By Sarah Quale — Drag queen story hours are popping up in libraries across the country. Are they isolated events or part of a larger, intentional movement to destroy God’s design for the human person? A small library in a southern Maryland town provides some insight into how this battle has advanced, who’s behind it, how it’s funded, and what local communities can do to effectively respond.
God’s design: A wholistic view of personhood
Underneath what the pro-life movement calls “the culture of death” is a dark, tangled mess of spiritual brokenness. The symptoms of this brokenness—whether they present as abortion, euthanasia, fractured families, human trafficking, pornography, homosexuality, or gender dysphoria—reveal to us the presence of a much larger sickness and a much bigger target. They show us the tragic consequences of sin and of rejecting God’s design for the human person. To destroy the human made in the image of God—to destroy inherent value, dignity, and thus, personhood—the Enemy must systematically dismantle each of God’s design elements—life, marriage, family, sexuality, and gender (Genesis 1:26-28). What we are witnessing everywhere in our culture today is a direct assault on these elements.
Much of this destructive work has been accomplished over the last century in America, but the goal of the new sexual revolution raging around us today is to finish the job. This battle has erupted in a rather unlikely place, at least for those who still view America’s traditional institutions with hope and nostalgia. A small library in a southern Maryland town provides some insight into how this battle has advanced, who’s behind it, how it’s funded, and what local communities can do to effectively respond.
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Discovery and exposure
The Lexington Park Library in St. Mary’s County, Maryland, first came under fire in March of 2017 when local homeschool mom, Georgia Kijesky, discovered that several libraries were planning to host a graphic sex-ed workshop for 12–17-year-old children. The workshop was co-sponsored by the libraries and the Southern Maryland Area Secular Humanists (SMASH). It was promoted as strictly kids-only and led by Bianca Palmisano, a Planned Parenthood-certified sex educator, author of Safer Sex for Trans Bodies, and founder of Intimate Health Consulting. As a result of Kijesky’s efforts to expose the workshop and pressure the county commissioning boards, the St. Mary’s County Library Board of Trustees cancelled the workshop at Lexington Park and issued a press release. However, SMASH later revived the effort, and the workshop was held without official library sponsorship.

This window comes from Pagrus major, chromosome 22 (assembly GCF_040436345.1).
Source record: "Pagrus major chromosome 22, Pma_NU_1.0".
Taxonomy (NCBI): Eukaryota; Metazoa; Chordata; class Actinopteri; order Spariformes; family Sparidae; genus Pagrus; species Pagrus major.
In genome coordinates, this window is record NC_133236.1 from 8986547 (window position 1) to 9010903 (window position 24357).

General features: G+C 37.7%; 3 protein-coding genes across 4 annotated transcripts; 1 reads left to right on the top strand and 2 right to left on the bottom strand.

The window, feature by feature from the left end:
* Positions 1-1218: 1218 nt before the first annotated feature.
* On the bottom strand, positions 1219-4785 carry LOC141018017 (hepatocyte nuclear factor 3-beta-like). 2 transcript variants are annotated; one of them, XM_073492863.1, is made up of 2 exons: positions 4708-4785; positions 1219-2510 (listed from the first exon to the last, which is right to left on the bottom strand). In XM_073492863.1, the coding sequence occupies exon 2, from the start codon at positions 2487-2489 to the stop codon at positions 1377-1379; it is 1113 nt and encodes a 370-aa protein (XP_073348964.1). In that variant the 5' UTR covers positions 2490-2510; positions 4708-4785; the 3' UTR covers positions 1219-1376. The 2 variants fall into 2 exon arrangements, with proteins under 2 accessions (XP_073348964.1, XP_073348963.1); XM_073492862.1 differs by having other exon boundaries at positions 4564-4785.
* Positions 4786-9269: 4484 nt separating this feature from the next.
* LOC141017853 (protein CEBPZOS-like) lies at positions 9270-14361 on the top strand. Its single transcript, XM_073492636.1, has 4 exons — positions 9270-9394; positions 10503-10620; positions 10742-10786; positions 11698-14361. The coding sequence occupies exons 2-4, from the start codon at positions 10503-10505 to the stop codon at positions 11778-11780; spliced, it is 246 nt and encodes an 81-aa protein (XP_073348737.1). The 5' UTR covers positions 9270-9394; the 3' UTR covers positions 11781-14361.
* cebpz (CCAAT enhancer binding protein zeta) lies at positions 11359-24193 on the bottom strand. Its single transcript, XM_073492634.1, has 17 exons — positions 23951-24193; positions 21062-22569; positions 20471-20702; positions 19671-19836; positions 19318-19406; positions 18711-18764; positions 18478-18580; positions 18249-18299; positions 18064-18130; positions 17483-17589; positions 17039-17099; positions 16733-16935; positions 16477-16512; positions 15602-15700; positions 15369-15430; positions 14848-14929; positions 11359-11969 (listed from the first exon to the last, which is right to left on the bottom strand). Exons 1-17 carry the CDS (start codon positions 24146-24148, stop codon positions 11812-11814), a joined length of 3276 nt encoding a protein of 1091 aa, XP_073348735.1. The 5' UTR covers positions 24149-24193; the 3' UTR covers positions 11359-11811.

Fast forward to September, 2017, when Kijesky discovered the sexually explicit instruction manual, The Little Black Book for Girlz: A Book on Healthy Sexuality, presented alongside similar books in Lexington Park’s teen section. The display was part of Banned Books Week—an annual event organized by the American Library Association to combat censorship. Kijesky again took her concerns to a St. Mary’s County Board of Commissioners public forum, which triggered a larger effort to change the way the library board of trustees is governed and held accountable to the taxpayers. More on that later.
A few years before Kijesky’s exposure of her local library’s involvement in LGBTQ activism, San Francisco was birthing a new phenomenon that she would eventually come face to face with: The drag queen story hour (DQSH). According to Drag Queen Story Hour, the non-profit group that jumpstarted the initiative, bringing costumed drag queens into libraries to read to young children and their parents “captures the imagination and play of the gender fluidity of childhood and gives kids glamorous, positive, and unabashedly queer role models.” DQSHs have expanded into Drag 101—workshops that “demonstrate the art of creating a character, costuming, and applying makeup” to tweens and teens. As the movement has grown, serious controversy has erupted in small-town America.
The backlash and the money trails
DQSHs and Drag 101 events have seen a sustained backlash of petitions and protests from Christian communities, resulting in cancellations in several states, including Ohio, South Carolina, Louisiana, and Kentucky. The events have sometimes served as doorways for sex offenders to gain access to children, made evident by recent reports in Texas and Ohio, where library board officials revealed there were no background checks in place to vet any of the performers.